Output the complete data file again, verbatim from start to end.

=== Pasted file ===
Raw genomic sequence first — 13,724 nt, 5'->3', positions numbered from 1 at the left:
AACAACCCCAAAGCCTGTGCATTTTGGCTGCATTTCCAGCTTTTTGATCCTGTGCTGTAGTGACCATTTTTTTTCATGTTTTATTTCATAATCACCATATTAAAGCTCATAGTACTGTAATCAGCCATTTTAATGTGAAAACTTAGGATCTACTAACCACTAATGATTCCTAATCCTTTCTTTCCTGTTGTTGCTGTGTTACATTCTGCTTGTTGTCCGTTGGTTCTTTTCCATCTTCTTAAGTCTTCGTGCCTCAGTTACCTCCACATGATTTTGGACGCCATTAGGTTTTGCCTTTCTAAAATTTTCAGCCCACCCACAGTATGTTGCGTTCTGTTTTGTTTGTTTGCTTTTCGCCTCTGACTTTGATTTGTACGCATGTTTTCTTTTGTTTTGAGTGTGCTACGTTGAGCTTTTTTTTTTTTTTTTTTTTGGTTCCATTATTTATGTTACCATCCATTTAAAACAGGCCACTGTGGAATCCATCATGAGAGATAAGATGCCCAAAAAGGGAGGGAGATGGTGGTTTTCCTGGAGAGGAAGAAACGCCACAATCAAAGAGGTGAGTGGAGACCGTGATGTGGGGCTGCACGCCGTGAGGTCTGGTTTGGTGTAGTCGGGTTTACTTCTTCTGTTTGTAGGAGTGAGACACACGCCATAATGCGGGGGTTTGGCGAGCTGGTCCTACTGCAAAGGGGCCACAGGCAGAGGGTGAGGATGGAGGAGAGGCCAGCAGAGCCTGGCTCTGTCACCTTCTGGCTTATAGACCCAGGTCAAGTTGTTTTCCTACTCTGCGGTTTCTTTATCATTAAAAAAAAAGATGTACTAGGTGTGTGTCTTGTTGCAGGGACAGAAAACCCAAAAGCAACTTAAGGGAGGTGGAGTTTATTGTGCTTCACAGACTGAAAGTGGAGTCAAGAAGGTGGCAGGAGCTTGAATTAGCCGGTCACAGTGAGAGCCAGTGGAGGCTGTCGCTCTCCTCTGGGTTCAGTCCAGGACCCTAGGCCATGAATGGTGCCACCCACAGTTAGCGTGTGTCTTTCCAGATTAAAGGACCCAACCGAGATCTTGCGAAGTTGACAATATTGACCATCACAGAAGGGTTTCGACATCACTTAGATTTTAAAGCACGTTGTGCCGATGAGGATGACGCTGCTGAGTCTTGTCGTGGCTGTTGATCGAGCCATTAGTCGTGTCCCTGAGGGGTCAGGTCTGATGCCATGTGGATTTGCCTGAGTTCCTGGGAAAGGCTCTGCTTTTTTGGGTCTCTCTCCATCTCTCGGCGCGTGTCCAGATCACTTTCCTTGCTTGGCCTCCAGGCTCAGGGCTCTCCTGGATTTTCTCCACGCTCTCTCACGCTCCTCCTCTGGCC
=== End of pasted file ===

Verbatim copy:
Raw genomic sequence first — 13,724 nt, 5'->3', positions numbered from 1 at the left:
AACAACCCCAAAGCCTGTGCATTTTGGCTGCATTTCCAGCTTTTTGATCCTGTGCTGTAGTGACCATTTTTTTTCATGTTTTATTTCATAATCACCATATTAAAGCTCATAGTACTGTAATCAGCCATTTTAATGTGAAAACTTAGGATCTACTAACCACTAATGATTCCTAATCCTTTCTTTCCTGTTGTTGCTGTGTTACATTCTGCTTGTTGTCCGTTGGTTCTTTTCCATCTTCTTAAGTCTTCGTGCCTCAGTTACCTCCACATGATTTTGGACGCCATTAGGTTTTGCCTTTCTAAAATTTTCAGCCCACCCACAGTATGTTGCGTTCTGTTTTGTTTGTTTGCTTTTCGCCTCTGACTTTGATTTGTACGCATGTTTTCTTTTGTTTTGAGTGTGCTACGTTGAGCTTTTTTTTTTTTTTTTTTTTGGTTCCATTATTTATGTTACCATCCATTTAAAACAGGCCACTGTGGAATCCATCATGAGAGATAAGATGCCCAAAAAGGGAGGGAGATGGTGGTTTTCCTGGAGAGGAAGAAACGCCACAATCAAAGAGGTGAGTGGAGACCGTGATGTGGGGCTGCACGCCGTGAGGTCTGGTTTGGTGTAGTCGGGTTTACTTCTTCTGTTTGTAGGAGTGAGACACACGCCATAATGCGGGGGTTTGGCGAGCTGGTCCTACTGCAAAGGGGCCACAGGCAGAGGGTGAGGATGGAGGAGAGGCCAGCAGAGCCTGGCTCTGTCACCTTCTGGCTTATAGACCCAGGTCAAGTTGTTTTCCTACTCTGCGGTTTCTTTATCATTAAAAAAAAAGATGTACTAGGTGTGTGTCTTGTTGCAGGGACAGAAAACCCAAAAGCAACTTAAGGGAGGTGGAGTTTATTGTGCTTCACAGACTGAAAGTGGAGTCAAGAAGGTGGCAGGAGCTTGAATTAGCCGGTCACAGTGAGAGCCAGTGGAGGCTGTCGCTCTCCTCTGGGTTCAGTCCAGGACCCTAGGCCATGAATGGTGCCACCCACAGTTAGCGTGTGTCTTTCCAGATTAAAGGACCCAACCGAGATCTTGCGAAGTTGACAATATTGACCATCACAGAAGGGTTTCGACATCACTTAGATTTTAAAGCACGTTGTGCCGATGAGGATGACGCTGCTGAGTCTTGTCGTGGCTGTTGATCGAGCCATTAGTCGTGTCCCTGAGGGGTCAGGTCTGATGCCATGTGGATTTGCCTGAGTTCCTGGGAAAGGCTCTGCTTTTTTGGGTCTCTCTCCATCTCTCGGCGCGTGTCCAGATCACTTTCCTTGCTTGGCCTCCAGGCTCAGGGCTCTCCTGGATTTTCTCCACGCTCTCTCACGCTCCTCCTCTGGCC